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    ABSTRACT: Geophagy, a form of pica, is the deliberate consumption of soil and is relatively common across Sub-Saharan Africa. In Tanzania, pregnant women commonly eat soil sticks sold in the market (pemba), soil from walls of houses, termite mounds, and ground soil (kichuguu). The present study examined geophagy practices of pregnant women in a gold mining area of Geita District in northwestern Tanzania, and also examined the potential for exposure to chemical elements by testing soil samples. We conducted a cross sectional study using a convenience sample of 340 pregnant women, ranging in age from 15-49 years, who attended six government antenatal clinics in the Geita District, Tanzania. Structured interviews were conducted in June-August, 2012, to understand geophagy practices. In addition, soil samples taken from sources identified by pregnant women practicing geophagy were analysed for mineral element content. Geophagy was reported by 155 (45.6%) pregnant women with 85 (54.8%) initiating the practice in the first trimester. A total of 101 (65%) pregnant women reported eating soil 2 to 3 times per day while 20 (13%) ate soil more than 3 times per day. Of 155 pregnant women 107 (69%) bought pemba from local shops, while 48 (31%) consumed ground soil kichuguu. The estimated mean quantity of soil consumed from pemba was 62.5 grams/day. Arsenic, chromium, copper, iron, manganese, nickel and zinc levels were found in both pemba and kichuguu samples. Cadmium and mercury were found only in the kichuguu samples. Based on daily intake estimates, arsenic, copper and manganese for kichuguu and copper and manganese for pemba samples exceed the oral Minimum Risk Levels designated by the U.S. Agency for Toxic Substance and Disease Registry. Almost 50% of participants practiced geophagy in Geita District consistent with other reports from Africa. Both pemba and kichuguu contained chemical elements at varying concentration, mostly above MRLs. As such, pregnant women who eat soil in Geita District are exposed to potentially high levels of chemical elements, depending upon frequency of consumption, daily amount consumed and the source location of soil eaten.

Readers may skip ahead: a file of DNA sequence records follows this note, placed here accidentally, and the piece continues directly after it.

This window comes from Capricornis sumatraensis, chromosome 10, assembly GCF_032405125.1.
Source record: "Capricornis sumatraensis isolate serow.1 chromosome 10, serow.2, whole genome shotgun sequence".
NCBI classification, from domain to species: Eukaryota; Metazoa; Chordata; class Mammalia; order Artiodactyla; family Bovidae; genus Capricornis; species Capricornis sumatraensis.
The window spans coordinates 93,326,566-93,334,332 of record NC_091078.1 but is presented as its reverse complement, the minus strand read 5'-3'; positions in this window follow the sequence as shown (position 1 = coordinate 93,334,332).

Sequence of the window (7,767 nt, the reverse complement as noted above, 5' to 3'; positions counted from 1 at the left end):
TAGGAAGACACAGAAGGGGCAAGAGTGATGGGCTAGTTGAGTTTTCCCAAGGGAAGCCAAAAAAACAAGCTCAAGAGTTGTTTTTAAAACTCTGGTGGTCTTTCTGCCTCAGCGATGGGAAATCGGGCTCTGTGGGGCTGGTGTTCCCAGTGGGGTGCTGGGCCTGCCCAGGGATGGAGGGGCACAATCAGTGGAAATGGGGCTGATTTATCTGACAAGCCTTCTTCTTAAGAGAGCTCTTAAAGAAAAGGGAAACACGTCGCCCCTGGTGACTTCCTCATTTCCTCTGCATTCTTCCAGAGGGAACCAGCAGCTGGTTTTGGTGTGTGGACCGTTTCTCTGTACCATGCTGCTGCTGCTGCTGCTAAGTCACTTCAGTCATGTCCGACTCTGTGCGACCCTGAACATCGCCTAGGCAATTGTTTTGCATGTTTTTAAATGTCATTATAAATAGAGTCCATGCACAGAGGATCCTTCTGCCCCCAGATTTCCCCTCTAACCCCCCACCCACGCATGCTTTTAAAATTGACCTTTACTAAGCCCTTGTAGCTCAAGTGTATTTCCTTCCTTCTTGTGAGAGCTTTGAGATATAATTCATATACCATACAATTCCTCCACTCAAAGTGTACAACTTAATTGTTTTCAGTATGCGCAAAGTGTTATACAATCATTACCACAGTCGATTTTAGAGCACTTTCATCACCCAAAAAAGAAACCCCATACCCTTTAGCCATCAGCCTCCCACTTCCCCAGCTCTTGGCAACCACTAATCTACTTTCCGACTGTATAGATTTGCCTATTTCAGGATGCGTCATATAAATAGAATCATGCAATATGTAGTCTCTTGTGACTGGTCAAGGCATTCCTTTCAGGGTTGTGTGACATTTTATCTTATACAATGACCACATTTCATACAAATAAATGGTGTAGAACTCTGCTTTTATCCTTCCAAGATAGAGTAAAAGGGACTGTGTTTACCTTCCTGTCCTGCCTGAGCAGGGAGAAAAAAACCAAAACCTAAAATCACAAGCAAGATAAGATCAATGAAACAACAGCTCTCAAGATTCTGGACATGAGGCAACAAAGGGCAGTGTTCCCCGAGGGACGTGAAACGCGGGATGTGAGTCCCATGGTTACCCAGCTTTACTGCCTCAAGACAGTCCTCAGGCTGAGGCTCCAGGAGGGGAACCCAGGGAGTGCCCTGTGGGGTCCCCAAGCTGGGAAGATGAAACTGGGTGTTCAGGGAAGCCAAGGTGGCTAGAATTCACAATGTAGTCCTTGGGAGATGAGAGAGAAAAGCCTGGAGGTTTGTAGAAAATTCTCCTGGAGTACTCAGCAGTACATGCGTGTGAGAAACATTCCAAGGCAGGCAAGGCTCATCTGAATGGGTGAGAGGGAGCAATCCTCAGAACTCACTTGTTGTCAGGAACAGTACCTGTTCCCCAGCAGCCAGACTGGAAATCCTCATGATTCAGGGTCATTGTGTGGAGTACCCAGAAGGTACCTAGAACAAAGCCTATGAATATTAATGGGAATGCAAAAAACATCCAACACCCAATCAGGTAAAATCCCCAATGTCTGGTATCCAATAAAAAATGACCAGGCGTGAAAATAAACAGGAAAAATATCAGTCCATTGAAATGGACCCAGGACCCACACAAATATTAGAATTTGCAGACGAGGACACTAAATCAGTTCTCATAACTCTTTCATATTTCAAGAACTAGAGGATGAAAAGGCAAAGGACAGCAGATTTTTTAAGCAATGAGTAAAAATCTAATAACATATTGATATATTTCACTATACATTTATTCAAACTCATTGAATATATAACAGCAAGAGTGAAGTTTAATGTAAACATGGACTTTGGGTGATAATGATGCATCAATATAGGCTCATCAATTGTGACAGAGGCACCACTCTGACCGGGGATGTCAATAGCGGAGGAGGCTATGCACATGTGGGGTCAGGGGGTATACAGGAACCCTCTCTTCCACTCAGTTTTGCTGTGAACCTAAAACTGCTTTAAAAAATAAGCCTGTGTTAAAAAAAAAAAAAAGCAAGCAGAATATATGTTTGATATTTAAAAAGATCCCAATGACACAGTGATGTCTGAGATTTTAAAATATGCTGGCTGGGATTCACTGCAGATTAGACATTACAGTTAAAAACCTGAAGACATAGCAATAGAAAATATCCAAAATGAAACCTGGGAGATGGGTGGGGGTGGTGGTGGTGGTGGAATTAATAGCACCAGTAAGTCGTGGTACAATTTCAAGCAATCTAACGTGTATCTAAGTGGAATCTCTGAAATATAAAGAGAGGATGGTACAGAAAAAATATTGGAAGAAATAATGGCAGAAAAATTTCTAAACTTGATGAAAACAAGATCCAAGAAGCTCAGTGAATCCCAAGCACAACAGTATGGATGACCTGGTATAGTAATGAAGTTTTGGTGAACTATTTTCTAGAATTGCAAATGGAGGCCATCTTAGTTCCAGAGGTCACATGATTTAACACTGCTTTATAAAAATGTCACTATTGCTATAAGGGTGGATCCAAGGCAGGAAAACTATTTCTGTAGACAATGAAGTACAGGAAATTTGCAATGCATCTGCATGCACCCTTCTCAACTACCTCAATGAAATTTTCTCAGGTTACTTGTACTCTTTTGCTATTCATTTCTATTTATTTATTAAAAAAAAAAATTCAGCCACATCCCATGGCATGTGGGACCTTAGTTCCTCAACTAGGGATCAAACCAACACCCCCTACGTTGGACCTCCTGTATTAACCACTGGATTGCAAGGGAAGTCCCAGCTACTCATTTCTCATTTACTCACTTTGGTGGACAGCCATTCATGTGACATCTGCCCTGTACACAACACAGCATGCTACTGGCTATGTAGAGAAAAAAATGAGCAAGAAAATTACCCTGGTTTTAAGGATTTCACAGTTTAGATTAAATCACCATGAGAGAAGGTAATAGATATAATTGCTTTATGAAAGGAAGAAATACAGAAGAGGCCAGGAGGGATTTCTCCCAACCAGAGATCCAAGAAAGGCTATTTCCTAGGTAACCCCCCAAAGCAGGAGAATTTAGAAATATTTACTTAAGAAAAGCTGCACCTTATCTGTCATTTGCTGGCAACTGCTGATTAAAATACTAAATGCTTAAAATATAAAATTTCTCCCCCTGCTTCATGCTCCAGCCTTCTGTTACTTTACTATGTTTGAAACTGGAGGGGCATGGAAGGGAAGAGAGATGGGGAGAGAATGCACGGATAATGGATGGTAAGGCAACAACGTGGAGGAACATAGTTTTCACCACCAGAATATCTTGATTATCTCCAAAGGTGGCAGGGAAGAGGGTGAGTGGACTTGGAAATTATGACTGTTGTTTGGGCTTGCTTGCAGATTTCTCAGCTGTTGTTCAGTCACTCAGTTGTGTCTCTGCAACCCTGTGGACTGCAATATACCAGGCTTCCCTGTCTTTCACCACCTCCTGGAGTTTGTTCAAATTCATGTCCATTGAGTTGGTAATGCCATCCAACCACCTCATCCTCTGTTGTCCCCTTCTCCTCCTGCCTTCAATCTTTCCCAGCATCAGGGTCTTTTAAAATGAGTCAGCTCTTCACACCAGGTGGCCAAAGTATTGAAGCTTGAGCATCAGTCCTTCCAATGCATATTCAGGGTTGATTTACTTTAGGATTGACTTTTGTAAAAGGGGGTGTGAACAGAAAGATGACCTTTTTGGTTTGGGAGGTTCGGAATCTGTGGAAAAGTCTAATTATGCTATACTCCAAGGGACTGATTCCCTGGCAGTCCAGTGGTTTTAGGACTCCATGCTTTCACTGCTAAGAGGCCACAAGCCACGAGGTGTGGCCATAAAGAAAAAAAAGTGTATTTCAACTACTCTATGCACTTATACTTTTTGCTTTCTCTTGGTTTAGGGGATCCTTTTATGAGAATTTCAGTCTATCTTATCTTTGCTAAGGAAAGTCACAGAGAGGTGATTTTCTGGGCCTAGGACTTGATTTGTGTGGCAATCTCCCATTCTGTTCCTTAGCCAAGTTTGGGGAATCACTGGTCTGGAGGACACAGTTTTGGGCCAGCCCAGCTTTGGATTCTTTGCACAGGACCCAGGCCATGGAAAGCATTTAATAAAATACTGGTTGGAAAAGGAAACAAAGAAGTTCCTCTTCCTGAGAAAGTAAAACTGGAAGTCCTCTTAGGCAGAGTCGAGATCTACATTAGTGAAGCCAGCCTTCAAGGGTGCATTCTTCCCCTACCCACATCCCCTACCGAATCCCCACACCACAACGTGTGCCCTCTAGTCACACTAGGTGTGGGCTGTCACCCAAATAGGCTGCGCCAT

Full-text · Article · Apr 2014 · BMC Pregnancy and Childbirth
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    • "Géophagie et grossesse : état des connaissances et conduite à tenir 3 de jeunes enfants, et certains malades (insuffisants rénaux, malades mentaux) ; elle demeure cependant très pratiquée par des migrantes non caucasiennes (asiatiques au Royaume Uni, africaines en France) 2—5. Sa prévalence reste mal connue et n'a été étudiée que sur des échantillons restreints : elle est très variable selon la composition sociale et ethnique de la population allant de 71 % des femmes enceintes Zaïroises à moins de un pour cent de celles du Danemark [5] [6]. "
    [Show abstract] [Hide abstract]
    ABSTRACT: To provide an overview of the current state of knowledge concerning the determinants and consequences of geophagy during pregnancy. Bibliographic searching of articles published in English or French and included in the Scopus database, and reporting of our experience with the management of geophagic pregnant women at the maternity unit of Saint-Laurent-du-Maroni (French Guiana). Geophagy is a little known practice initiated by various stimuli, including nausea and iron deficiency. Sustained geophagy during pregnancy has many consequences, due to complex ionic interactions with the digestive tract. Clay consumption may lead to iron deficiency, which may even be life-threatening in cases of post-partum haemorrhage in severely anaemic women. For the foetus, in addition to the known risk of preterm birth associated with maternal anaemia, maternal geophagy may lead to overexposure to heavy metals, including aluminium in particular. This practice should therefore be considered potentially damaging to the neurological development of the child. The ionic imbalances caused by the ingestion of clay over a long period should be systematically evaluated and corrected, given the secondary malabsorption they may cause, often necessitating parenteral feeding.
    Full-text · Article · Jul 2013 · Journal de Gynécologie Obstétrique et Biologie de la Reproduction